When he was 14, Ljubljana resident Janko Vrhunc spent every Sunday training to drive a steam locomotive. “We had to sign in, then check all the wagons, check the train, then talk to all the workers,” recalls Vrhunc, now 84. “I asked the train driver: is the fire strong enough? I asked the conductor: did we sell enough tickets to depart? Are the uniforms in order?”
After three months Vrhunc and about 20 other schoolchildren were deemed ready to run the small-gauge Pioneer Railway under adult supervision. “We moved the train from Ljubljana main station,” says Vrhunc. “The train driver stepped aside and let us do it. This is how … one of us fell under the wheels and lost a leg.”
When it opened in 1948 it was one of a number of child-run railways built according to communist ideology in Soviet and eastern bloc countries as educational tools to cultivate young people’s interest in technology and prepare them for jobs in engineering. It was a popular novelty at first but when Yugoslavia severed ties with the Soviet Union a few months later, funding and enthusiasm dwindled. In 1954 it was shut down completely.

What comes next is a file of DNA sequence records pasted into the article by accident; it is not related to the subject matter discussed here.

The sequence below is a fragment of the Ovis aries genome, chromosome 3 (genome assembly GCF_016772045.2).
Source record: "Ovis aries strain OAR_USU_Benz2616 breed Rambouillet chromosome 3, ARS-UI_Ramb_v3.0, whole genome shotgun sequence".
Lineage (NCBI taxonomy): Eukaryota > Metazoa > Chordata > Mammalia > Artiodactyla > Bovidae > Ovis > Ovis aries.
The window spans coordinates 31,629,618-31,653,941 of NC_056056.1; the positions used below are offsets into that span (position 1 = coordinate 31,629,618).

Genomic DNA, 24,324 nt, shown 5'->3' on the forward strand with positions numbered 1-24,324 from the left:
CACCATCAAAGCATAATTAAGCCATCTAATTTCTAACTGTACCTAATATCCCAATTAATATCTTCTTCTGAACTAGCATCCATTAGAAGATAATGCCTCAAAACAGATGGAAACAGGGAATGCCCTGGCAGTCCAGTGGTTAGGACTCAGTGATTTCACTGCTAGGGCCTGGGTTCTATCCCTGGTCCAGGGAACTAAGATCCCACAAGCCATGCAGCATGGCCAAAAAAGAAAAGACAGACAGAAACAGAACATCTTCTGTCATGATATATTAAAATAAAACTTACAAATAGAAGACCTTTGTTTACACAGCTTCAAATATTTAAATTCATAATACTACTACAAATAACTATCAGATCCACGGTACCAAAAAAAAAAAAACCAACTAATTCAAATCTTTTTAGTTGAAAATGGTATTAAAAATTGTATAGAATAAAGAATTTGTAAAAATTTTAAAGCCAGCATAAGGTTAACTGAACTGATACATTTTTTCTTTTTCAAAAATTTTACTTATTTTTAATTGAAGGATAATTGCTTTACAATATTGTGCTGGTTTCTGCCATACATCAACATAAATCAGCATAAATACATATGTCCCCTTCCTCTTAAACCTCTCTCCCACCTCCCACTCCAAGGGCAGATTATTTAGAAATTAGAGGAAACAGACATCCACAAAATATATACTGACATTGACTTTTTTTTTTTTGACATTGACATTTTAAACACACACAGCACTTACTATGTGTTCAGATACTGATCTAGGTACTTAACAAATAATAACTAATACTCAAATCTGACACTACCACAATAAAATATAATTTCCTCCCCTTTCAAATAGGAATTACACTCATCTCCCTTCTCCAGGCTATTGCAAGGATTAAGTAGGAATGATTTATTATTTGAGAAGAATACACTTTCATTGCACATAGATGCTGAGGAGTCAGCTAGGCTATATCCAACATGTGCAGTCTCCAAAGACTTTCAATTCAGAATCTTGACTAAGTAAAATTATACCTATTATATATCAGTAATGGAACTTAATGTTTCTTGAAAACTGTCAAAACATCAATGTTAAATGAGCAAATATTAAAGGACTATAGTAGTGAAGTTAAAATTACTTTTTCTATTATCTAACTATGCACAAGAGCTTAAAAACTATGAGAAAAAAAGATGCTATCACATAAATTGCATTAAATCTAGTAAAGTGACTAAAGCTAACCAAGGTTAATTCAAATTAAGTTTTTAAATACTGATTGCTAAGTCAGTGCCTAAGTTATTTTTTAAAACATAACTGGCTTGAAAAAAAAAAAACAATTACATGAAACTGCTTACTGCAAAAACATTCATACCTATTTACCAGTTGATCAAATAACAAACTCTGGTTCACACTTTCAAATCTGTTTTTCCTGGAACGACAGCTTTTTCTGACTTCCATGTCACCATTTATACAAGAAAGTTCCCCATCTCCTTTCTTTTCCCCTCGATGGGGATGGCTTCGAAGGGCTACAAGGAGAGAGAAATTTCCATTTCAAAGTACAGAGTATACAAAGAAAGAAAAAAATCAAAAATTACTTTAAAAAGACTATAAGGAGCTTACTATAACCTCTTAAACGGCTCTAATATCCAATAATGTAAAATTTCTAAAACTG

Today almost no trace of the railway remains in Ljubljana, outside of the memories of the few surviving Pioneers. “There is only a bicycle lane there now,” says Neja Tomšič, project coordinator at the city’s Museum of Transitory Art.
The Pioneer Railway is what she and collaborator Martin Bricelj Baraga term a “nonument” – 20th century architecture, public spaces and infrastructure projects that are abandoned, unwanted or forgotten.
Working with an international team of researchers and artists, Tomšič and Bricelj Baraga study, map and archive fading sites and Brutalist-style structures. They’re building a database of about 120 case studies across Europe and in former Soviet states and will be releasing a book this year. ...